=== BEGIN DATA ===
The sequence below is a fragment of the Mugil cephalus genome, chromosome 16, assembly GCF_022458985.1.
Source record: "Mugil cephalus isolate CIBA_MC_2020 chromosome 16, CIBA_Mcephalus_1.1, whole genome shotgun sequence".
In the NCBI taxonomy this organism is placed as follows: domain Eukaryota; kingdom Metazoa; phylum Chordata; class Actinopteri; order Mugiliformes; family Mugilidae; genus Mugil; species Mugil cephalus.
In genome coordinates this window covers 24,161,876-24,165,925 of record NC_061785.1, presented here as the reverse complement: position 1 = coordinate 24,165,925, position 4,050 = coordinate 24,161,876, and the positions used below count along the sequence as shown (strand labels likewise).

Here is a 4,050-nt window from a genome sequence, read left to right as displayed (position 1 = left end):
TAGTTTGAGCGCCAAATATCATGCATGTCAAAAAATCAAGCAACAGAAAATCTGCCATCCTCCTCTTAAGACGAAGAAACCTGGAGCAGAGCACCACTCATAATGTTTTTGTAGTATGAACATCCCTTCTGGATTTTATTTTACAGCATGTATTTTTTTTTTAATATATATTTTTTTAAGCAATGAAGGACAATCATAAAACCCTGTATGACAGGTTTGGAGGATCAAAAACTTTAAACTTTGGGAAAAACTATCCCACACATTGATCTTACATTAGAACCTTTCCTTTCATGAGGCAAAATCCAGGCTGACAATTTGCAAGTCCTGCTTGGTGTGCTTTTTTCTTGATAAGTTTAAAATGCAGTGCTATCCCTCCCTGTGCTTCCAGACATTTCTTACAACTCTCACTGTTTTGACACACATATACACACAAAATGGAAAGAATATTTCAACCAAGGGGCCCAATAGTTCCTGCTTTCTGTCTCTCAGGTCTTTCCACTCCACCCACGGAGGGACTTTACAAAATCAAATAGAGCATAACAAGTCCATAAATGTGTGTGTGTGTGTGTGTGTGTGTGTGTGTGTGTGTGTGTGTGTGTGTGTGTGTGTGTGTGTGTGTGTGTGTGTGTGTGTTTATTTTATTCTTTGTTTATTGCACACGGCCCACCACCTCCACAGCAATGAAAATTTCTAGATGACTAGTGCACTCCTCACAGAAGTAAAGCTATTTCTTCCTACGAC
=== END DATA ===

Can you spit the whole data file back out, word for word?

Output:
The sequence below is a fragment of the Mugil cephalus genome, chromosome 16, assembly GCF_022458985.1.
Source record: "Mugil cephalus isolate CIBA_MC_2020 chromosome 16, CIBA_Mcephalus_1.1, whole genome shotgun sequence".
In the NCBI taxonomy this organism is placed as follows: domain Eukaryota; kingdom Metazoa; phylum Chordata; class Actinopteri; order Mugiliformes; family Mugilidae; genus Mugil; species Mugil cephalus.
In genome coordinates this window covers 24,161,876-24,165,925 of record NC_061785.1, presented here as the reverse complement: position 1 = coordinate 24,165,925, position 4,050 = coordinate 24,161,876, and the positions used below count along the sequence as shown (strand labels likewise).

Here is a 4,050-nt window from a genome sequence, read left to right as displayed (position 1 = left end):
TAGTTTGAGCGCCAAATATCATGCATGTCAAAAAATCAAGCAACAGAAAATCTGCCATCCTCCTCTTAAGACGAAGAAACCTGGAGCAGAGCACCACTCATAATGTTTTTGTAGTATGAACATCCCTTCTGGATTTTATTTTACAGCATGTATTTTTTTTTTAATATATATTTTTTTAAGCAATGAAGGACAATCATAAAACCCTGTATGACAGGTTTGGAGGATCAAAAACTTTAAACTTTGGGAAAAACTATCCCACACATTGATCTTACATTAGAACCTTTCCTTTCATGAGGCAAAATCCAGGCTGACAATTTGCAAGTCCTGCTTGGTGTGCTTTTTTCTTGATAAGTTTAAAATGCAGTGCTATCCCTCCCTGTGCTTCCAGACATTTCTTACAACTCTCACTGTTTTGACACACATATACACACAAAATGGAAAGAATATTTCAACCAAGGGGCCCAATAGTTCCTGCTTTCTGTCTCTCAGGTCTTTCCACTCCACCCACGGAGGGACTTTACAAAATCAAATAGAGCATAACAAGTCCATAAATGTGTGTGTGTGTGTGTGTGTGTGTGTGTGTGTGTGTGTGTGTGTGTGTGTGTGTGTGTGTGTGTGTGTGTGTGTGTGTGTTTATTTTATTCTTTGTTTATTGCACACGGCCCACCACCTCCACAGCAATGAAAATTTCTAGATGACTAGTGCACTCCTCACAGAAGTAAAGCTATTTCTTCCTACGAC